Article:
According to an article at the Independent by Christian Sylt, the Constructor’s Championship secured this weekend by Mercedes AMG Petronas cost the team $520 million.
The article, sourcing company documents, shows Mercedes’ F1 engine manufacturing division experienced a 17% increase in engine development for a total in the neighborhood of £133.9m. It also states that Mercedes has spent £190.7m in running the team.
Financial data in F1 is a shifting business and difficult to get an accurate and absolute number on but if the numbers are remotely close, you have a level of spending that is staggering in proportion to the small teams such as Caterham and Marussia. If you consider that these smaller teams are 3-5 seconds off the pace per lap, you get an idea of how much it costs per second of performance in F1.
Mercedes clinched the Constructor’s Championship last weekend in Russia and driver Lewis Hamilton’s win hauls him 17 points ahead of his nearest rival and teammate, Nico Rosberg, in the Driver’s Championship. Either way, the team looks set to claim both titles in 2014.
Why the big spend?
The increase in engine development by 17% was due to the new engine regulations that moved the sport from a normally aspirated 2.4-litre V8 engine to the new 1.6-litre V6 hybrid system. This move was played down as to the financial impact it would have on teams and was completely antithetical to the prevailing and dangerous reality that F1 had become too expensive and costs were too high to compete.
That very sentiment is why former FIA president Max Mosley led a charge to reduce the costs, propose a cost-cap and brought in Marussia and Caterham as teams who could participate for $60 million per year. This noble cost-cutting cause was scuttled by the large teams with an attempt at self regulation called the Resource Restriction Agreement. Unfortunately that soon fell apart with the Formula One Teams Association disbanding.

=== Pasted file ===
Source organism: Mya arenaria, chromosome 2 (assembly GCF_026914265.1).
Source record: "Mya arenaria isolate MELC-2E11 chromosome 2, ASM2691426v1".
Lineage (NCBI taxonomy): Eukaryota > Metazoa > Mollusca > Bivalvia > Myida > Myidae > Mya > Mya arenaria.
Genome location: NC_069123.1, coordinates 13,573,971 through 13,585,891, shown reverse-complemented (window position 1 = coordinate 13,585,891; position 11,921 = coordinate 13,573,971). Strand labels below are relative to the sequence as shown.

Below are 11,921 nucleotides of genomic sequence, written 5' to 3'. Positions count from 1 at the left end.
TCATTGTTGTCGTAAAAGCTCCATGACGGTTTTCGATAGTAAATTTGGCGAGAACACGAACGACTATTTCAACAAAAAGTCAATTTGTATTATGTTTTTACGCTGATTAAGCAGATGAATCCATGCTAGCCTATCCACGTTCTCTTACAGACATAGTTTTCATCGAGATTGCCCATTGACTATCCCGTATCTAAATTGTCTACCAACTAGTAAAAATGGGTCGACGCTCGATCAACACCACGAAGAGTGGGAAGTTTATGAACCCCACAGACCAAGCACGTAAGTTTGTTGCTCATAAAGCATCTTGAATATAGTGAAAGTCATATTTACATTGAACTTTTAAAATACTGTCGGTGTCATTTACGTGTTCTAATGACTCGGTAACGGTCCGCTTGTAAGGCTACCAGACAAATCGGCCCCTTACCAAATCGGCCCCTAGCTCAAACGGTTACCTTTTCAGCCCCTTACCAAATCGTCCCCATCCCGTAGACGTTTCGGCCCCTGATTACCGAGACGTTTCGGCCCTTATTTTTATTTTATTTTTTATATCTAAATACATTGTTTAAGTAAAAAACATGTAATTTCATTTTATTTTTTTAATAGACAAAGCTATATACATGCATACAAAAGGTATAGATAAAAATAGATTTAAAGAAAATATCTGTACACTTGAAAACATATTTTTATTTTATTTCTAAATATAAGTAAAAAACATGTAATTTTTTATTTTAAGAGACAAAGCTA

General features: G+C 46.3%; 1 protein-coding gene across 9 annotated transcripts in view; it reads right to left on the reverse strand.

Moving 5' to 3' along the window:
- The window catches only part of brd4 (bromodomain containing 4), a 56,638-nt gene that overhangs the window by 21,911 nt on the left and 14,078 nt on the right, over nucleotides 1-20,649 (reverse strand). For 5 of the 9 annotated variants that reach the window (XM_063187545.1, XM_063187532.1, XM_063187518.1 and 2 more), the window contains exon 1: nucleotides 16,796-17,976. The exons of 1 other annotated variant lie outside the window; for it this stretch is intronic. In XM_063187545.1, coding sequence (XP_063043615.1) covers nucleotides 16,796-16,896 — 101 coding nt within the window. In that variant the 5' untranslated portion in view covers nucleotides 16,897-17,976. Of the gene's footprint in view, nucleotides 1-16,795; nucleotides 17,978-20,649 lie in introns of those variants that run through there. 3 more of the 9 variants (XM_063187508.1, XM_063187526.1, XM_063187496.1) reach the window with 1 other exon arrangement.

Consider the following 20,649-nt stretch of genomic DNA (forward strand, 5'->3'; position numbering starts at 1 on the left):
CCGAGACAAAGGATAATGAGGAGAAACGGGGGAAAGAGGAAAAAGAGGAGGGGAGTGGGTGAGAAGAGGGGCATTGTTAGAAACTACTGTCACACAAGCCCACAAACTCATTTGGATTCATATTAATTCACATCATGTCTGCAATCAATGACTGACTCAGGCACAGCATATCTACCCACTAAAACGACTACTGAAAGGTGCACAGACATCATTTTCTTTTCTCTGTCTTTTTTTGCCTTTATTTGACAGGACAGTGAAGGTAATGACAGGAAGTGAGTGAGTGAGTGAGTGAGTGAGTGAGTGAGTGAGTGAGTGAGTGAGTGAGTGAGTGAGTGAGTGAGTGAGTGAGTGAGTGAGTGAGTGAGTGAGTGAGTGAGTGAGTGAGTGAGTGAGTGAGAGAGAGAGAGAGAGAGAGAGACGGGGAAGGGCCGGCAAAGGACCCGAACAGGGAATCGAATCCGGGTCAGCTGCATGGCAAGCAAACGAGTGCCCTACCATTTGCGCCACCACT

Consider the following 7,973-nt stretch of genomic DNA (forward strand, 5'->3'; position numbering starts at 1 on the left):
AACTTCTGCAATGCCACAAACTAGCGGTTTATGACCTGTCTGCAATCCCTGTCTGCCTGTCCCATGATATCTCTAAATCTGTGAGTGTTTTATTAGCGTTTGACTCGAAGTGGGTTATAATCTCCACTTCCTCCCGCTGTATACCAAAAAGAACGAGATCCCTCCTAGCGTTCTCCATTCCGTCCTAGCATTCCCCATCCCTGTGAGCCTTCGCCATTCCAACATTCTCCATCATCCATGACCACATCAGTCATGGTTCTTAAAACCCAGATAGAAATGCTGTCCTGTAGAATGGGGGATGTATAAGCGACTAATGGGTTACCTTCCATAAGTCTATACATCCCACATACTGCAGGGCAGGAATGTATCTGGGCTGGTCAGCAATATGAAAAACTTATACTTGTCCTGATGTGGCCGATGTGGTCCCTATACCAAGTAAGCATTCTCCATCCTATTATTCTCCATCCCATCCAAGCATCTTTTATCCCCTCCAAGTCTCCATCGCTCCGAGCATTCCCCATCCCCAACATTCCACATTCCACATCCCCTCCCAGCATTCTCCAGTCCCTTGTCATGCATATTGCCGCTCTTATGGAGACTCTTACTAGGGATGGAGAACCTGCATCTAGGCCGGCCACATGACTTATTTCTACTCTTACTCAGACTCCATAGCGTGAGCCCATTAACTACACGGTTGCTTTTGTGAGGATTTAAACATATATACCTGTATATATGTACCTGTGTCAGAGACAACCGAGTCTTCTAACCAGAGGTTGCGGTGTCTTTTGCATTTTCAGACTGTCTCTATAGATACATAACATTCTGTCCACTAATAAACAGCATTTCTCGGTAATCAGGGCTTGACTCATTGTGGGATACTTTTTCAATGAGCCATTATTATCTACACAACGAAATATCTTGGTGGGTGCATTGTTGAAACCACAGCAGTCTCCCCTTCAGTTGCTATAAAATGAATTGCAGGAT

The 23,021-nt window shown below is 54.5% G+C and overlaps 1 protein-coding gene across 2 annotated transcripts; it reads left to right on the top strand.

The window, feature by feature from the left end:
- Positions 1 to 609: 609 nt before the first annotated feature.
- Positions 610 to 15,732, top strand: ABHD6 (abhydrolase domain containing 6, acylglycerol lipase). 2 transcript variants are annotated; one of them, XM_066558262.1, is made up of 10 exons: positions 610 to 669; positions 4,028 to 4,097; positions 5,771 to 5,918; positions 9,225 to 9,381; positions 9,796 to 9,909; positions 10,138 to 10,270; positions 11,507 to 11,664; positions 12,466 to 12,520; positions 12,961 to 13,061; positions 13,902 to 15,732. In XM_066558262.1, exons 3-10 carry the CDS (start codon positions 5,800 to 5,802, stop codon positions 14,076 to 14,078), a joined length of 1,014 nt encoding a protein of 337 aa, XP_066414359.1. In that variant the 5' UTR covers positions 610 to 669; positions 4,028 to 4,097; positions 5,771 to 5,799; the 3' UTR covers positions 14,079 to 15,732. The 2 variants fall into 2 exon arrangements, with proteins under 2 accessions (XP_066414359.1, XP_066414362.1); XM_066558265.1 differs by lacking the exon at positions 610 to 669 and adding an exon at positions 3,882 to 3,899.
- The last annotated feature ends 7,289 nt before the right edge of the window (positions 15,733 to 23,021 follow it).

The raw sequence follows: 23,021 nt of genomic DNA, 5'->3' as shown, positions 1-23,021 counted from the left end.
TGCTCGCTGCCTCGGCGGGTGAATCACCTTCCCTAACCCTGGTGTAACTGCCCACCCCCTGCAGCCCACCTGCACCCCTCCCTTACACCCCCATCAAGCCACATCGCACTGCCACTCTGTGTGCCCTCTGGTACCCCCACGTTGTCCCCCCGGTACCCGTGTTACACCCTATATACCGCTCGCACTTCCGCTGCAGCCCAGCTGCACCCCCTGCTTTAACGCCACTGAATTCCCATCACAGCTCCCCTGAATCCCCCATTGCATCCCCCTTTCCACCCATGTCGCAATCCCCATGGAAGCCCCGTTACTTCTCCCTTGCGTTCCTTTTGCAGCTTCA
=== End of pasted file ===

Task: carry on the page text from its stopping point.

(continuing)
F1 has been facing strong criticism this year over the sound of the new engines, competitive performance and direction these new engines have taken the series. The increased R&D costs from manufacturers, one would assume, was passed on to customers of their power units such as Lotus, Red Bull, Toro Rosso, Williams, Force India, Sauber, Caterham and Marussia.
F1 has backed itself into a corner of astronomical expense and yet the racing is arguably the most contrived it has ever been. Constructs such as DRS, high degradation tires, restricted fuel flow rates, hybrid engines and more have all been applied in order to find a balance for the disparity that is clearly present between the teams given the differing budgets.
While this may be a reality, others suggest that teams such as Sauber and Force India are doing just fine mid-field—or slightly worse—given the anemic budgets they possess. But those mid-field performances don’t score enough points to harvest life-sustaining F1 revenue that is shared with the top 10 teams by the commercial rights holders at the end of the year. Of the nearly 70% of the one billion in revenue F1 enjoys, the payout is a secret scale based on the points scored in the championship.
Who to woo
Ultimately the new engines were championed by FIA president Jean Todt and a technical group of team representatives as the way forward but the move applied an additional £133.9m to the expense structure and has left many fans cold. It was, however, said to be a lure for the big manufacturers to get them back in the sport due to the road relevancy of the hybrid engine. Honda returns as a supplier to McLaren in 2015 and while that’s good, it is not a Honda works team.
As much as Mercedes is relishing their new title, manufacturers can be fickle in their commitment to the series. Toyota, BMW and Honda all pulled out of F1 within a matter of a few months in 2009 and left a gaping hole in the series both financially and competitively.
With the new American effort, Haas F1, coming in 2016, F1 boss Bernie Ecclestone implied that anyone entering F1 would need a billion dollars to make a chance of it. That’s a tall order and perhaps a reason that Honda is coming back as an engine supplier only and one would presume they will be paid for their engines when the begin supplying more than just McLaren—possibly in 2016.
$100m per second